How inflation increases your taxes


Mark Lennihan/Associated Press

When President Biden first proposed increasing federal spending by trillions, he promised not to tax people earning less than $400,000 a year. But the Federal Reserve’s adjustment to its profligate policy is now leading to inflation taxes hitting ordinary Americans in their wallets. Inflation not only taxes income and savings, it amplifies a variety of other taxes Americans pay.

Inflation is now reducing the real incomes of many Americans. When a dollar’s purchasing power falls, many Americans are taxed to the extent that their paychecks don’t keep up with inflation. But even Americans lucky enough to have their wages keep up with inflation may have to pay additional federal, state, and local taxes on their increased nominal incomes.

Other taxes are also affected by inflation. Take residential real estate for example: while homeowners are likely to be happy to see their homes appreciate in value, they won’t be as excited if their property taxes rise on their next assessment. They can also expect higher insurance premiums for their inflated home values. Supply costs increase. Tenants are not immune to these inflationary pressures, as landlords pass on their inflation-related costs.

Another way inflation raises taxes for ordinary Americans is through taxes on the goods and services they consume. Grocery and dining costs are going up. Largely unnoticed, higher grocery and restaurant bills also result in higher state and local sales tax revenues because those taxes are collected as a percentage of what consumers pay.

Americans who live off their savings aren’t immune to the cost of taxing inflation, either. It will quickly erode real returns on savings accounts, certificates of deposit and fixed income securities. Americans with such savings earn negative returns when adjusted for inflation. And since taxes are levied on nominal rather than inflation-adjusted income, even those who make such gains pay taxes on their higher nominal returns.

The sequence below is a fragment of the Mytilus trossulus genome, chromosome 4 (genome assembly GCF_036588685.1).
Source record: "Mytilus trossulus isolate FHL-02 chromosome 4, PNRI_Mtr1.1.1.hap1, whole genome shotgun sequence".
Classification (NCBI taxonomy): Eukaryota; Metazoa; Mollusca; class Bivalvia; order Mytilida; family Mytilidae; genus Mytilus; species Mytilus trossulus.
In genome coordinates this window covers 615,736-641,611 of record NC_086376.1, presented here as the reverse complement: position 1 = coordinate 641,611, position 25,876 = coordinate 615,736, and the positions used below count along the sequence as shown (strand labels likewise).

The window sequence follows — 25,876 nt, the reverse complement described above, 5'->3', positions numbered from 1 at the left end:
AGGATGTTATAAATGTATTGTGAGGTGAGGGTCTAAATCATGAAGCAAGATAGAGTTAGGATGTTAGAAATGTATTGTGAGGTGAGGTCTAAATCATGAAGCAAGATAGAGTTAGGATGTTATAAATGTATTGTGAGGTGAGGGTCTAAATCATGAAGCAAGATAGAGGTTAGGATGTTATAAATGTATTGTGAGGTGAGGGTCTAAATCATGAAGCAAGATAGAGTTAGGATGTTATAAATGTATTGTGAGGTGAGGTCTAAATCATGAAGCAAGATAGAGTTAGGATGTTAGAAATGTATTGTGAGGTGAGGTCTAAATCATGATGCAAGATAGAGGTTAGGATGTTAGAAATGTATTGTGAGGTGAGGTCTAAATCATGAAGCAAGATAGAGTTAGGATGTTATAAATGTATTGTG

Retirees on pensions with little or no cost-of-living adjustments will also see a reduction in their standard of living. Even Social Security recipients experience this to some extent when their adjustment lags behind inflation, as is the case now.

While the wealthy can hire experts to protect their income and savings from inflation, lower-income Americans aren’t so lucky. They also spend a much larger portion of their income on basic necessities like groceries and rent. Mr. Biden’s inflation tax hits the poorest Americans hardest.

Mr. Ford was President of the Federal Reserve Bank of Atlanta from 1980 to 1983. Mr. Smith is Director of the Political Economy Research Institute and Professor of Economics at Jones College of Business at Middle Tennessee State University.

Main Street (11/15/21): “Inflation is like alcoholism,” said economist Milton Friedman. “In either case… the good effects come first, the bad effects later.” Could there be a lesson for Joe Biden here? Images: Bettmann Archive/Getty Images Composite: Mark Kelly

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Appeared in the print edition of March 30, 2022. How inflation increases your taxes

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